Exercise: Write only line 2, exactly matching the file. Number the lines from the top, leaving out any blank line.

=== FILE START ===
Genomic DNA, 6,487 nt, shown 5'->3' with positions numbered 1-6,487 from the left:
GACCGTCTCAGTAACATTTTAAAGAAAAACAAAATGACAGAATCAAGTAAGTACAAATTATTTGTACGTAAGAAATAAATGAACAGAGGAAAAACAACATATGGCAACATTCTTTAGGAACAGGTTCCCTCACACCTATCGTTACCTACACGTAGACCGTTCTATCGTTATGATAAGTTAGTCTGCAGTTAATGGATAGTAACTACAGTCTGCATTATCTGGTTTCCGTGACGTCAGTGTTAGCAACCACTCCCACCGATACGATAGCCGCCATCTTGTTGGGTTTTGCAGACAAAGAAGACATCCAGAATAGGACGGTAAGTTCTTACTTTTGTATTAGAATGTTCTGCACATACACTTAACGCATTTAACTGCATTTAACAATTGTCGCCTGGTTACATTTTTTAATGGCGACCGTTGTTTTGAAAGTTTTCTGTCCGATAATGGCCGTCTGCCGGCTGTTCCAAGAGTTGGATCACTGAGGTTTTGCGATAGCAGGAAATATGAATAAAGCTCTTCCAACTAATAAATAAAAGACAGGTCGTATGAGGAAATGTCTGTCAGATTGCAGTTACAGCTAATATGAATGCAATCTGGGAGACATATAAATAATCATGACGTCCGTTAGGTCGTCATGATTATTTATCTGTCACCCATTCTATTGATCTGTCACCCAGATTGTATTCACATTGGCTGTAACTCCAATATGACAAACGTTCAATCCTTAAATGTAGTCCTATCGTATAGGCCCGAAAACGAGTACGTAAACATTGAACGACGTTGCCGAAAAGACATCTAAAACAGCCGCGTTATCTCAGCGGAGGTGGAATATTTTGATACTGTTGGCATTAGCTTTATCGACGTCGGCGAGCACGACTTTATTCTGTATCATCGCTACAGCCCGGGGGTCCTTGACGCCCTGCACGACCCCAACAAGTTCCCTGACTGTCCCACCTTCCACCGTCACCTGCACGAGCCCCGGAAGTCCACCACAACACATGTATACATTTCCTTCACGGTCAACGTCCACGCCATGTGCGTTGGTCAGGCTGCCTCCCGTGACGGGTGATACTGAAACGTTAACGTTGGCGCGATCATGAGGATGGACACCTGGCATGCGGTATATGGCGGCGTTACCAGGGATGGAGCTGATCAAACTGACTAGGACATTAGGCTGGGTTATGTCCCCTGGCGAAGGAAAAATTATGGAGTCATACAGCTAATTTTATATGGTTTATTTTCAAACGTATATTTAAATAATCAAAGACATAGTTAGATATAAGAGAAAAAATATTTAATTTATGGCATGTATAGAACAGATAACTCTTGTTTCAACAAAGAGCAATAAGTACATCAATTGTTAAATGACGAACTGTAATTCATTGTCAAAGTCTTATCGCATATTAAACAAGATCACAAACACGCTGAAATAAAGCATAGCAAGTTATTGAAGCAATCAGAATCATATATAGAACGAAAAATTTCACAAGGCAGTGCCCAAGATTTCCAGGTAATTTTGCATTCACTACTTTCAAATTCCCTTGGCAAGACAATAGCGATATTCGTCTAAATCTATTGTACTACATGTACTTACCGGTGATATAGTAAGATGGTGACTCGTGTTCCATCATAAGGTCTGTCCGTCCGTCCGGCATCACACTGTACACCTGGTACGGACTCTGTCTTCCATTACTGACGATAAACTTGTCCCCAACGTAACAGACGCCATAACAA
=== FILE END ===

GACCGTCTCAGTAACATTTTAAAGAAAAACAAAATGACAGAATCAAGTAAGTACAAATTATTTGTACGTAAGAAATAAATGAACAGAGGAAAAACAACATATGGCAACATTCTTTAGGAACAGGTTCCCTCACACCTATCGTTACCTACACGTAGACCGTTCTATCGTTATGATAAGTTAGTCTGCAGTTAATGGATAGTAACTACAGTCTGCATTATCTGGTTTCCGTGACGTCAGTGTTAGCAACCACTCCCACCGATACGATAGCCGCCATCTTGTTGGGTTTTGCAGACAAAGAAGACATCCAGAATAGGACGGTAAGTTCTTACTTTTGTATTAGAATGTTCTGCACATACACTTAACGCATTTAACTGCATTTAACAATTGTCGCCTGGTTACATTTTTTAATGGCGACCGTTGTTTTGAAAGTTTTCTGTCCGATAATGGCCGTCTGCCGGCTGTTCCAAGAGTTGGATCACTGAGGTTTTGCGATAGCAGGAAATATGAATAAAGCTCTTCCAACTAATAAATAAAAGACAGGTCGTATGAGGAAATGTCTGTCAGATTGCAGTTACAGCTAATATGAATGCAATCTGGGAGACATATAAATAATCATGACGTCCGTTAGGTCGTCATGATTATTTATCTGTCACCCATTCTATTGATCTGTCACCCAGATTGTATTCACATTGGCTGTAACTCCAATATGACAAACGTTCAATCCTTAAATGTAGTCCTATCGTATAGGCCCGAAAACGAGTACGTAAACATTGAACGACGTTGCCGAAAAGACATCTAAAACAGCCGCGTTATCTCAGCGGAGGTGGAATATTTTGATACTGTTGGCATTAGCTTTATCGACGTCGGCGAGCACGACTTTATTCTGTATCATCGCTACAGCCCGGGGGTCCTTGACGCCCTGCACGACCCCAACAAGTTCCCTGACTGTCCCACCTTCCACCGTCACCTGCACGAGCCCCGGAAGTCCACCACAACACATGTATACATTTCCTTCACGGTCAACGTCCACGCCATGTGCGTTGGTCAGGCTGCCTCCCGTGACGGGTGATACTGAAACGTTAACGTTGGCGCGATCATGAGGATGGACACCTGGCATGCGGTATATGGCGGCGTTACCAGGGATGGAGCTGATCAAACTGACTAGGACATTAGGCTGGGTTATGTCCCCTGGCGAAGGAAAAATTATGGAGTCATACAGCTAATTTTATATGGTTTATTTTCAAACGTATATTTAAATAATCAAAGACATAGTTAGATATAAGAGAAAAAATATTTAATTTATGGCATGTATAGAACAGATAACTCTTGTTTCAACAAAGAGCAATAAGTACATCAATTGTTAAATGACGAACTGTAATTCATTGTCAAAGTCTTATCGCATATTAAACAAGATCACAAACACGCTGAAATAAAGCATAGCAAGTTATTGAAGCAATCAGAATCATATATAGAACGAAAAATTTCACAAGGCAGTGCCCAAGATTTCCAGGTAATTTTGCATTCACTACTTTCAAATTCCCTTGGCAAGACAATAGCGATATTCGTCTAAATCTATTGTACTACATGTACTTACCGGTGATATAGTAAGATGGTGACTCGTGTTCCATCATAAGGTCTGTCCGTCCGTCCGGCATCACACTGTACACCTGGTACGGACTCTGTCTTCCATTACTGACGATAAACTTGTCCCCAACGTAACAGACGCCATAACAA